Covid Can’t Stop the Holidays
By: Katie Patrick'21 and Lucy Palma'23
Who would've thought in March of 2020 that we would still be going through this during Thanksgiving, Christmas and New Years? Sadly, the holiday season is going to look remarkably different this year due to Covid-19. Every single person in the world is going to have to come up with different ways to celebrate and find new ways to keep their own traditions going.
Thanksgiving and Christmas. Some of the biggest traveling holidays of the year, but not this year. In a survey sent to the entire upper school, 66.9% of 142 students and faculty members in our community are not traveling while 33.1% are going to travel this holiday season. Sophomore Katharine Lavayan’s family has decided not to travel for this holiday season due to worries about “endangering [our] elder relatives.” Just like Katharine, senior Grace Murphy says that “for the first time ever it is going to be just my immediate family for Thanksgiving, I usually have my house filled with family. It is going to be a whole different experience and feeling this year.”
On the other hand, some students traveled for Thanksgiving and plan to travel for Christmas. Senior Eva Balistriai talks about her trip to Florida for Thanksgiving to visit her grandparents saying that “I have to quarantine for a week before I go, and I am planning on quarantining after and getting tested just to be safe. We are only staying at their house once we are there.” Sophomore Matthew Mantey describes his Thanksgiving as a time for him to see family , including his elderly relatives. His family will be seeing their eldery relatives because they have “been with them the whole time, kind of throughout this whole process.”
A pandemic does not mean that the holiday spirit disappears! The country has come together to find new and different ways to spread holiday cheer and stay safe at the same time. For example, nothing is going to stop the Macy's Thanksgiving day Parade that has been going on since 1924. It has been altered to no fans on the streets and the parade will only be one block instead of the typical 2.5 mile route. Although there won't be the same large crowd and some parts of the parade itself had to be cancelled, millions will still be able to watch this tradition safely. Freshman Sophie Breckinridge mentioned her family’s new changes to their typical thanksgiving traditions, “my family then grilled our food to make Thanksgiving different and more exciting since we were eating at home.”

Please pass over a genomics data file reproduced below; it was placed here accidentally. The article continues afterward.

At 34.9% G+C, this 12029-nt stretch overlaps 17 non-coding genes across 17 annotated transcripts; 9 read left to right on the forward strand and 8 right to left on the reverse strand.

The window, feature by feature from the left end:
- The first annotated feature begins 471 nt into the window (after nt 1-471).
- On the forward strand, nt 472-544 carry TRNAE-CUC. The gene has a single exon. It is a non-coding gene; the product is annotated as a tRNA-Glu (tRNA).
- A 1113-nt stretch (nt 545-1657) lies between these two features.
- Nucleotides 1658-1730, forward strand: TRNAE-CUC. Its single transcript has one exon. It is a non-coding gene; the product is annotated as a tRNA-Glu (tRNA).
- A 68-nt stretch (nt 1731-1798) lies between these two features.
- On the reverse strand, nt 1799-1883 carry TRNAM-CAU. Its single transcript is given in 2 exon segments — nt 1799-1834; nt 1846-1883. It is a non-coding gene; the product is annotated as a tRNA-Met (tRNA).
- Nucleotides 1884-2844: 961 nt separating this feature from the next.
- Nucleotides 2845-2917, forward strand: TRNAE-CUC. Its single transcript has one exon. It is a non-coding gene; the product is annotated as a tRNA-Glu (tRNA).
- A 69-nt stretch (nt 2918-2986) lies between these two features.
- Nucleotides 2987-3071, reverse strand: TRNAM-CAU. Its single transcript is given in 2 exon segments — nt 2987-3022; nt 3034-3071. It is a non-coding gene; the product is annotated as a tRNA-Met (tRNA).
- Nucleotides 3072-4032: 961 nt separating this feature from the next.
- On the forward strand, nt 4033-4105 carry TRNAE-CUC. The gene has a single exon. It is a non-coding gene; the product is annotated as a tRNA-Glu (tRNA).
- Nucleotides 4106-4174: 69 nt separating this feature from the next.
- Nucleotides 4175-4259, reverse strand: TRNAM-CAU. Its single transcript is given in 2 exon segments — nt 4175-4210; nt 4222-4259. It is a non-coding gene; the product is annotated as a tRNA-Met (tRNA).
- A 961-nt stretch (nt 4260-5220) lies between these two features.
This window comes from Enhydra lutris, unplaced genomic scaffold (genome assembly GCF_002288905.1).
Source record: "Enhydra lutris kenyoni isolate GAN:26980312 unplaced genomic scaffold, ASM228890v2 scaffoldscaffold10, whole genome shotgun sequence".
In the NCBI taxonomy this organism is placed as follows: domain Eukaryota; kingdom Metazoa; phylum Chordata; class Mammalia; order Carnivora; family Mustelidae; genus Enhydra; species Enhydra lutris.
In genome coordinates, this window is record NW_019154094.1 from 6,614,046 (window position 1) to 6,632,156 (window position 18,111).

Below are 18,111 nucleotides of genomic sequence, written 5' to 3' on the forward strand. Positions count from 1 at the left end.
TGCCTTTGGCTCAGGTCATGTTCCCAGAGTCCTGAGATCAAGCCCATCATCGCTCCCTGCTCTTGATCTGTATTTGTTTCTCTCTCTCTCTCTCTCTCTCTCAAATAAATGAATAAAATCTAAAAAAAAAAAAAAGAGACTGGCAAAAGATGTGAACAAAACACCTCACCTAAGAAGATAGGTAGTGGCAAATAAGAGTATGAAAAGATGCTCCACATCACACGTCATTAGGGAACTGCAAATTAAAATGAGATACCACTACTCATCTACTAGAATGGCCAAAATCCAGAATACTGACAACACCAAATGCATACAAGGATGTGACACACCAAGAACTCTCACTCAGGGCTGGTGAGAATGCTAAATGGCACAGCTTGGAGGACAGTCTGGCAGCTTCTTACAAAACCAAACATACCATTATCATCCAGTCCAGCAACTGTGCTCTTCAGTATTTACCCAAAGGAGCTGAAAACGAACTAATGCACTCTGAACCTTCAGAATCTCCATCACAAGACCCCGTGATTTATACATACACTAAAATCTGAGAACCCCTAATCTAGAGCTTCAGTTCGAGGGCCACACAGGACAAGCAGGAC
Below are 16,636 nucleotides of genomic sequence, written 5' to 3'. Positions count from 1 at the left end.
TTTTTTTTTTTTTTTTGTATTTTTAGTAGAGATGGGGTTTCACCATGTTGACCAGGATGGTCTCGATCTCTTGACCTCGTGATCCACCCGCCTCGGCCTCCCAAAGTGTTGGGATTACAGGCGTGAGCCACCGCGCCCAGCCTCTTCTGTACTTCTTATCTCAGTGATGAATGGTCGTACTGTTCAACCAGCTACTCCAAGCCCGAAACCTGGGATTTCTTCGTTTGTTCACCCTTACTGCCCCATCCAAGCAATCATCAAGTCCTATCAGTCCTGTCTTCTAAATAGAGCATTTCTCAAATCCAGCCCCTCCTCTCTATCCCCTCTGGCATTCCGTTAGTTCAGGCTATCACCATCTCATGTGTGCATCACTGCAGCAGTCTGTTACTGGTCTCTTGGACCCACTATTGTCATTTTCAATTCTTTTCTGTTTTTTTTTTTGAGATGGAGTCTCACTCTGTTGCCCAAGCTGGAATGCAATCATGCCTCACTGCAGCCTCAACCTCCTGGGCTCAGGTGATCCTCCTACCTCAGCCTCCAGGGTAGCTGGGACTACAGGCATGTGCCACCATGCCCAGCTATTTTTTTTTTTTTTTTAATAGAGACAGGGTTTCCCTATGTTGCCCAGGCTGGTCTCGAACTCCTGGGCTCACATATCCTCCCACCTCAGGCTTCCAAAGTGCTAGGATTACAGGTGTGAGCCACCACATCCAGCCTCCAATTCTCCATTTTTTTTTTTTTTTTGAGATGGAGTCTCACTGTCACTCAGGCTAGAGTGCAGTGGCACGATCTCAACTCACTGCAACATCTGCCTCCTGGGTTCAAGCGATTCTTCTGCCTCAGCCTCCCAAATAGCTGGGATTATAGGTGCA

Another popular holiday tradition that is similar to this parade is the New Years eve ball drop in New York City. Every American knows how important and special this tradition is and there is no question there will not be the same crowded Times Square this year. However, nothing can stop the ball from dropping into 2021. People can watch it happen on TV still! Through a press release, Tim Tompkins, the president of the Times Square Alliance has vowed to bring “significantly new and enhanced virtual, visual and digital offerings” for the New Year’s Eve show. That being said, the show plans to still host live performances and bring in many different celebrities to perform to celebrate that we made it through this terrible year. Along with these big traditions, the holiday spirit is still everywhere you go. Christmas lights are out, trees are being sold and peppermint hot chocolate is being made in every coffee shop.
With the holiday season comes many religious celebrations that are going to look very different this year. With Christmas and Hanukkah coming up, religious services are a must for many families, but being packed into a church with large groups of people does not follow CDC guidelines. Sophomore Claire McConnel’s church has “been holding virtual services since early on in the pandemic'' so her church’s holiday celebrations “will unfortunately be online.” Although most places of worship will be taking a similar route, the holiday season will continue on, and zoom will be most Americans’ method of worship.
The 2020 holiday season will be unlike any other in our lifetime. Despite all of the changes, families all across the world are coming up with new ways to celebrate safely, keep traditions alive and finding new ways to share quality time together. This year has been a rocky one, but it is almost over and there is light at the end of the tunnel.